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A Grip on Sports: When it comes to Father’s Day and sports moments, even the ones that seemed out of sorts at the time turn out to be worthwhile later

Ken Griffey Jr. and Ken Griffey Sr. kid around on the bench in Seattle during the Mariners’ game against the Detroit Tigers, Aug. 31, 1990. Father and son wear the same uniform for the first time in Major League history.  (Associated Press)
Ken Griffey Jr. and Ken Griffey Sr. kid around on the bench in Seattle during the Mariners’ game against the Detroit Tigers, Aug. 31, 1990. Father and son wear the same uniform for the first time in Major League history. (Associated Press)

A GRIP ON SPORTS • Though it doesn’t seem like it to those of us who mark the time with a sports-oriented calendar, it is Father’s Day. Which makes it mandatory we reminisce about out our father-related moments. It’s cathartic, believe me.


• No one is a perfect dad. Let me repeat that. No one. Is. A. Perfect. Dad. But we have whom we have and we are who we are.

I’ve shared more than enough father-son moments in this space over the years, but most of them revolved around me as the son. Good times. It’s past time, however, to switch gears and describe some of the more memorable moments from the other side of the looking glass.

You know what I mean. When I was in the role of dad. Oh boy, let me tell you. Some of them aren’t going to earn me any statues. If they did, the plaque at the base should read something like “tried his best” and leave it at that. I knew I was going to be in trouble as a sports-loving parent when my eldest was less than a year. Holding him in my arms, getting him to fall asleep as I watched a basketball game, was easy. But keeping him asleep, when every few seconds something happened on the screen that made me want to throw his binky or blanket, that was the trick. Usually, the time holding Ty ended when I would explode at something, he would wake with a start and the waterworks – all different types – would start.

“Sorry, honey, he’s awake for some reason. And wants his mother. No, I have no idea why.”

That being said, here are five sports-related occasions over the years when I was extremely proud to be Tyler and Jack’s father:

5. Mariner game, Kingdome era: I’ve shared this before. We have a family tradition at baseball games. Each of us picks a player in the M’s lineup. If that player hits a home run during the game, the family member who has him in the pool wins a souvenir. Jack, being the youngest, always had first pick. Turns out, he thought Edgar and Tino Martinez were brothers. (Didn’t know that salient fact until recently.) So he would pick the younger one, Tino. Tyler on this day took Edgar. Which caused some confusion. Edgar Martinez hit a home run. All Jack heard was “Martinez.” He thought he had won. He exploded with joy. When his brother informed him otherwise, waterworks – only one kind – erupted. Dad dealt with it the only way he knew how. By buying both souvenirs. Solomon-like parenting, right?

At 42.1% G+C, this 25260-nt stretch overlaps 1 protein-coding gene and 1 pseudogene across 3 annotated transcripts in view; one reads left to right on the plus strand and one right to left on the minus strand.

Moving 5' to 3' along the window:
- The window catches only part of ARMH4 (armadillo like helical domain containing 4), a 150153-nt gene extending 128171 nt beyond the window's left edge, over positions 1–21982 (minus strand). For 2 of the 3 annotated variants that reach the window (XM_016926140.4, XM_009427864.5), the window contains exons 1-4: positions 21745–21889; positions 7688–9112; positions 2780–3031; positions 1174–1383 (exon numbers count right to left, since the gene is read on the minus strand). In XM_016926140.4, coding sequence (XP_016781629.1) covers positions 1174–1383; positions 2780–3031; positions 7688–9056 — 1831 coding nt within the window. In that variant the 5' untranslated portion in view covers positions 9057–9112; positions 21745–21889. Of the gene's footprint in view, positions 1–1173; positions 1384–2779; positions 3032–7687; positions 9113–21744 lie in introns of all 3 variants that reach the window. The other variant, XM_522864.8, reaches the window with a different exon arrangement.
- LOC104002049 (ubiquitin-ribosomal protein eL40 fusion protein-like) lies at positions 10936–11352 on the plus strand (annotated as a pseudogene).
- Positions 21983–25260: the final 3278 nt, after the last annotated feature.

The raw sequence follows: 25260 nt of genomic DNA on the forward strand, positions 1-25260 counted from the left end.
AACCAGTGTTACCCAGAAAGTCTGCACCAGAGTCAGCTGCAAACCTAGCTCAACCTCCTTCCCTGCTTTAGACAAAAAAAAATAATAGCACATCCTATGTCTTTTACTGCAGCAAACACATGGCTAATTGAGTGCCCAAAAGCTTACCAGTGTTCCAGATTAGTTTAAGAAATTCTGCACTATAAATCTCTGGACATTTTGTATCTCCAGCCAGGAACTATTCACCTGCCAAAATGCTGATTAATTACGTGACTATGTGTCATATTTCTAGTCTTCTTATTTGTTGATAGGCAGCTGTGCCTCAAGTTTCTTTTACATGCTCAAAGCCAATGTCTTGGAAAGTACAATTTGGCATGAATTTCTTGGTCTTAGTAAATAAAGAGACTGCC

4. American Legion game, Colfax: To this day I consider myself blessed to have the time to coach my kids off-and-on. Even with the ethical problems it caused (see below) from time to time. This wasn’t one of those times. Tyler was playing for the Ferris High Legion team. I was an assistant coach, with the responsibility of coaching third base. Tyler was not fast. Actually, his name could serve as the antonym of fast. But here he was, late in a tie game, on second base with two outs. And his third base coach reminding him to find the outfielders, take a two-out lead, get a good secondary, anticipate the ball in the dirt. Lo and behold, the latter happened. And the ball skipped past the catcher. Tyler took off for third. The catcher couldn’t find the ball – the Colfax backstop was Safeco Field big – and Tyler was running as fast as he could. Hell with it, the third-base coach thought, just keep him going. Tyler never stopped. The catcher never found the ball. My son, despite being cursed with his dad’s wheels, scored the eventual winning-run. The head coach, Joe Everson, expresses his amazement to this day. To be honest, so do I.

3. Golf course, Montana: Taking Jack to Montana State to start college was tough on Kim and I. Empty nest and all. So we made it a family affair. Tyler tagged along, dragging his golf clubs. On the way home from Bozeman, we stopped in Anaconda and played Jack Nicklaus’ Old Works Golf Course. It was nearly empty. Kim rode in the cart and Tyler and I took turns walking. It was an idyllic day. The reason why? The trash talking reached epic proportions. What, you’re surprised? Of course we trash talked. That’s part of golf, right? Getting into each other’s heads? Despite my obvious superiority in that regard, Tyler was still kicking my butt. Until we arrived at the 13th hole. A par 3, playing some 180 yards or so. I hit first. Pulled out a 5-wood, aimed left, away from water well off to the right and carved a hard fade onto the green. “Don’t bring the water into play,” I said, or something like it, as Tyler was pushing a broken tee into the ground. He looked up, laughed and said “water? No chance.” Of course, his 6-iron went dead right and landed mid-lake somewhere. The look he gave me will be with me always.